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Word Play

Words are like matches. When you play with them, your meaning could go up in smoke.

By John Cadley


“Illustration

I was in a men’s clothing store recently when I happened upon a display of shirts marked “performance flannel.” I was sorely tempted to ask a salesperson, “What time does the performance start?” I didn’t, of course, and not just out of courtesy but because I spent 33 years as an advertising copywriter creating the same sort of catchy phrases. My friends joked that I lied for a living, which I did not. I simply dipped the truth in sugar. You must admit that “performance flannel” sounds better than just plain “flannel” and, while it doesn’t sing or dance or juggle flaming torches, it does, by keeping you warm, perform its duty as a flannel shirt. Close enough.

It is unfortunate, however, when someone tries to dip the truth in sugar and misses the bowl entirely. I saw an example of this on a billboard for a convenience store that read: IF YOU DON’T LOVE OUR COFFEE, IT’S FREE! This seems to assume that if their coffee tastes like crankcase oil, I’ll like it better if it’s free, because people like anything that’s free, right? In fact, I’ll be so be grateful for their generosity I won’t accuse them of trying to poison me. Or … what if I like their coffee but don’t really love it. Half price?

If “performance flannel” is legitimate, so too is “trained psychiatrist.” A trained psychiatrist sounds good, but if you’re untrained you’re not a psychiatrist, you’re my neighbor, who will be happy to diagnose what is wrong with you—not to mention the entire human race—free of charge. In the same category, we find the “factory-trained technician,” which I can only take to mean that a technician trained in a factory is somehow more qualified than one trained elsewhere … like a classroom, maybe?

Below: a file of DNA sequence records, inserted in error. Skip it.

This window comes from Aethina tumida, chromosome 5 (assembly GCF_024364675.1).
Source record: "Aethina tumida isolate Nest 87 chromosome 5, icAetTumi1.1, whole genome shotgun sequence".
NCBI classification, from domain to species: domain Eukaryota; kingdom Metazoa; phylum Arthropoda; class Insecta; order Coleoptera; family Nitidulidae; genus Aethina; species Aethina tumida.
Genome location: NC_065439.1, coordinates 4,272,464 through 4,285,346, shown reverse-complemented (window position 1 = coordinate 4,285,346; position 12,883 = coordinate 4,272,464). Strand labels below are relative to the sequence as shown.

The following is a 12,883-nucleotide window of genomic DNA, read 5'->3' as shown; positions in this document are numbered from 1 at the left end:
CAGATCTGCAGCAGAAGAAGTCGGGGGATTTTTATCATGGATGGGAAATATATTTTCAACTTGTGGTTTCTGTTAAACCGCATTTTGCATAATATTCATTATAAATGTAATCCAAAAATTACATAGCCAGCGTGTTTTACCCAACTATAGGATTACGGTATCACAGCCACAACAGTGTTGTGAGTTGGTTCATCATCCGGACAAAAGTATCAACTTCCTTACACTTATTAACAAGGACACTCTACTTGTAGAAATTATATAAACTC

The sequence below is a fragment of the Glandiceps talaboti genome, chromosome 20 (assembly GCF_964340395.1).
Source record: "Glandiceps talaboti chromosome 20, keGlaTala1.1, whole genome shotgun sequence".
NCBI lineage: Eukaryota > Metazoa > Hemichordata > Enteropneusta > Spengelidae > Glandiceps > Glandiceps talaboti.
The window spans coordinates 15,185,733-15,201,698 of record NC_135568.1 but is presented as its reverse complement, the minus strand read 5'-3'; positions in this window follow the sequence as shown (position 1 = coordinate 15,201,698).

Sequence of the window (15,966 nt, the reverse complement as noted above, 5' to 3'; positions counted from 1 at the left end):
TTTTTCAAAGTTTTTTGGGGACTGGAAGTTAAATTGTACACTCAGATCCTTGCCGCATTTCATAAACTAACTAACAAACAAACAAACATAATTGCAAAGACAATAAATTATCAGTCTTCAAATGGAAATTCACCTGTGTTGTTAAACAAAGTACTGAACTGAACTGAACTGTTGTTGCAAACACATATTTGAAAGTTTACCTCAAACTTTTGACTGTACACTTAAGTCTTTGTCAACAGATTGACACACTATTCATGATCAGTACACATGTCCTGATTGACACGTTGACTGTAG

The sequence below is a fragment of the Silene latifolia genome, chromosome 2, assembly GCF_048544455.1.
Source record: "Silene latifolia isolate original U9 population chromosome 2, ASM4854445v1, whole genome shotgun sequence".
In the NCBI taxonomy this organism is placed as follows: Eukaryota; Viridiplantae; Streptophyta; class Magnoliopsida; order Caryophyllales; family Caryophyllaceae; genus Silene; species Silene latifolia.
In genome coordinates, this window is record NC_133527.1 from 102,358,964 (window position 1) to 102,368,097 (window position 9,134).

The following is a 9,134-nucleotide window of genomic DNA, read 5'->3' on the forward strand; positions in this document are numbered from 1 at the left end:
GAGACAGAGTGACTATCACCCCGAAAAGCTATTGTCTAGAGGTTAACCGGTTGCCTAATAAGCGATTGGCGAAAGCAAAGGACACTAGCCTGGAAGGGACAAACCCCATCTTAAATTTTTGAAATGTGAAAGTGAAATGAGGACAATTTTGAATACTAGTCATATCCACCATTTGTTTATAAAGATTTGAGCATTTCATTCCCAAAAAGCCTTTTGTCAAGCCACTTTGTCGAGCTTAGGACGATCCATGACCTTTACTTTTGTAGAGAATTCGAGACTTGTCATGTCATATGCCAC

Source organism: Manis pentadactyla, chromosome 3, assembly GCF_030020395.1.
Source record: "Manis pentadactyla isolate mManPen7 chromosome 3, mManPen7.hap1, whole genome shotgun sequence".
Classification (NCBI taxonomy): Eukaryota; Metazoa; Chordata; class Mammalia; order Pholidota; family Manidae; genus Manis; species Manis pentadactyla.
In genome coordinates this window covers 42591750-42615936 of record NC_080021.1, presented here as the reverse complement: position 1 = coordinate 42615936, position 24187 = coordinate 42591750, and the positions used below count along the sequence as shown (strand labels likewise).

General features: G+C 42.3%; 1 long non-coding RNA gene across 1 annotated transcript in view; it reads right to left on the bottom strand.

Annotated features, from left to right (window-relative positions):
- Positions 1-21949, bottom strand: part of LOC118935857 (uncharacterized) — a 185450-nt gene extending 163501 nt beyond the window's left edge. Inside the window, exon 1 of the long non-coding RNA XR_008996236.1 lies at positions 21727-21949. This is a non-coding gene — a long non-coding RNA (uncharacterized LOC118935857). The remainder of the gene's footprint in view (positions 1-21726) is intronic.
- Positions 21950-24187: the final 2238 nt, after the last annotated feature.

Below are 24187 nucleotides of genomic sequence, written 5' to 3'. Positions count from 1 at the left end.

And what of this pandemic? If anything calls for sugarcoating, it’s a worldwide plague that forces you to spend 24 hours a day with your children. To make it more palatable, we refer to these times as “challenging,” “uncertain,” “trying,” or “unprecedented”—words that conjure images of warriors fighting gallantly in a great struggle, even if it only means wrestling a senior citizen in the supermarket for the last roll of toilet paper.

Would you rather have a nice cholecystectomy or hear your doctor say, “Your gallbladder’s shot”?

For politicians, of course, sugarcoating is baked into the job description. It’s a legislator’s job to tell voters what they want to hear. If by some strange coincidence it happens to be true, that’s a bonus. On the other hand, a politician must always appear to be telling the truth lest she or he lose the trust of the people who don’t want to hear it. To accomplish this act of linguistic prestidigitation, a pol will frequently begin his or her remarks with “Make no mistake” or “Let me be clear.” This positions the speaker as a true statesman who is about to take a definite stand on some issue whether the audience likes it or not—which, of course, they do because 27 focus groups have said so. Another way of putting it might be: “This seemingly bold and risky position I’m taking is no mistake because my exhaustive demographic research makes it clear you’ll love it.”

As you might imagine, the medical profession faces special challenges here. Certain clinical diagnoses are best not stated bluntly lest the patient add panic disorder to his other maladies. Would you rather have a nice cholecystectomy or hear your doctor say, “Your gallbladder’s shot. I gotta open you up and pull it out”? On the other hand, there are certain occasions when a patient might like a little more information. Case in point: The results of my latest physical exam indicated tersely that it was “unremarkable.” Now, this is a good thing—my physician found nothing of concern—yet I somehow felt slighted. When a person my age gets a clean bill of health, it’s pretty remarkable, and I think “remarkably unremarkable” would have been a fine way to say it.

I myself don’t sugarcoat anything, especially when it comes to transgressions against my beloved English language. For example, when someone references a large number as “hundreds and hundreds,” it is incumbent upon me to reply, “That’s one hundreds too many. ‘Hundreds’ includes all the hundreds there are. If I bought a carton of eggs would I say I purchased eggs and eggs? Really?! Let’s think before we speak.”

Does that make me sound like an irascible old prig? Tell me. And don’t sugarcoat it.


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